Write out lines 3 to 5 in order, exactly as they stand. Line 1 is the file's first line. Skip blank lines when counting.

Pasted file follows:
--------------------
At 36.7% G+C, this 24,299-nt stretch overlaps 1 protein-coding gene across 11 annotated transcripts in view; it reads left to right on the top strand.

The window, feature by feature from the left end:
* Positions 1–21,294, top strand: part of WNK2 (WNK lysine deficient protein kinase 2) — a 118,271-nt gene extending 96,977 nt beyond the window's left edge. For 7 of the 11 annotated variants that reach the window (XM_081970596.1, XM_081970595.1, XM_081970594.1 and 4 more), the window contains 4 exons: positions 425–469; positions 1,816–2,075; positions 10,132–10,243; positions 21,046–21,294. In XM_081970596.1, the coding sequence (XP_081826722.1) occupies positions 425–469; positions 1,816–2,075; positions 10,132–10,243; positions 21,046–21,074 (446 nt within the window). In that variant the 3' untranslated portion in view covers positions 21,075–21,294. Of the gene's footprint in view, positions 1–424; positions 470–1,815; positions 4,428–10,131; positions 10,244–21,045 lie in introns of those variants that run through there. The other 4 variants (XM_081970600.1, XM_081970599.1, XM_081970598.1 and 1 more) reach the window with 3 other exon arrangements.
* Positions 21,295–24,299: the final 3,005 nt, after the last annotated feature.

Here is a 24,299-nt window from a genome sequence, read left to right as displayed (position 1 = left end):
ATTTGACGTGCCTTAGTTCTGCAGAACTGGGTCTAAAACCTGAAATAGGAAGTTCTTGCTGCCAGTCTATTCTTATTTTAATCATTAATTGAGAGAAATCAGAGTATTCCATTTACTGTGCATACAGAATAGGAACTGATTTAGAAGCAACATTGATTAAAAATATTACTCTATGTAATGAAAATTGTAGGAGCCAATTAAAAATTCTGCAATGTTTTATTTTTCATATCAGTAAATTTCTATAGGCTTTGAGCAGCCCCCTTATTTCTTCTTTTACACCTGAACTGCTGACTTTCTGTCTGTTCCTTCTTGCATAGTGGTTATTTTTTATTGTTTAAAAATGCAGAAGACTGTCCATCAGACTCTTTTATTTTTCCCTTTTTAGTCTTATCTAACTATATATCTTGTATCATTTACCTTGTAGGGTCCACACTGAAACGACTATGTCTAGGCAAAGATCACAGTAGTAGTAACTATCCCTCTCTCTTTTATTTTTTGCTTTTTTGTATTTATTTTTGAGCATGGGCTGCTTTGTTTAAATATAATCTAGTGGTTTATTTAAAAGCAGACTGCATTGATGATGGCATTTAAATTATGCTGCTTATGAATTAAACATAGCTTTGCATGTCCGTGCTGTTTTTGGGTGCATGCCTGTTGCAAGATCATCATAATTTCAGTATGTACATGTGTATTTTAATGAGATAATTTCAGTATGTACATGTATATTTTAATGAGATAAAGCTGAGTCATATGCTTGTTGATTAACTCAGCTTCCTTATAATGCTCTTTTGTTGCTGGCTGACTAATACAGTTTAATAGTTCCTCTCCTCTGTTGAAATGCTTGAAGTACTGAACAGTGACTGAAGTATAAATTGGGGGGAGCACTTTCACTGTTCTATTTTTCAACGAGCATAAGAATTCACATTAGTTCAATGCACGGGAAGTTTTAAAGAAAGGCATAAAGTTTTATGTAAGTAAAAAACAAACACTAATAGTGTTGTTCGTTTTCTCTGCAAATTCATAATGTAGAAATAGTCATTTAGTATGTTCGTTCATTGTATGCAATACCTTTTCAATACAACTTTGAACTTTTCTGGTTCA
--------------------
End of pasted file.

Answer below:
* Positions 1–21,294, top strand: part of WNK2 (WNK lysine deficient protein kinase 2) — a 118,271-nt gene extending 96,977 nt beyond the window's left edge. For 7 of the 11 annotated variants that reach the window (XM_081970596.1, XM_081970595.1, XM_081970594.1 and 4 more), the window contains 4 exons: positions 425–469; positions 1,816–2,075; positions 10,132–10,243; positions 21,046–21,294. In XM_081970596.1, the coding sequence (XP_081826722.1) occupies positions 425–469; positions 1,816–2,075; positions 10,132–10,243; positions 21,046–21,074 (446 nt within the window). In that variant the 3' untranslated portion in view covers positions 21,075–21,294. Of the gene's footprint in view, positions 1–424; positions 470–1,815; positions 4,428–10,131; positions 10,244–21,045 lie in introns of those variants that run through there. The other 4 variants (XM_081970600.1, XM_081970599.1, XM_081970598.1 and 1 more) reach the window with 3 other exon arrangements.
* Positions 21,295–24,299: the final 3,005 nt, after the last annotated feature.

Here is a 24,299-nt window from a genome sequence, read left to right as displayed (position 1 = left end):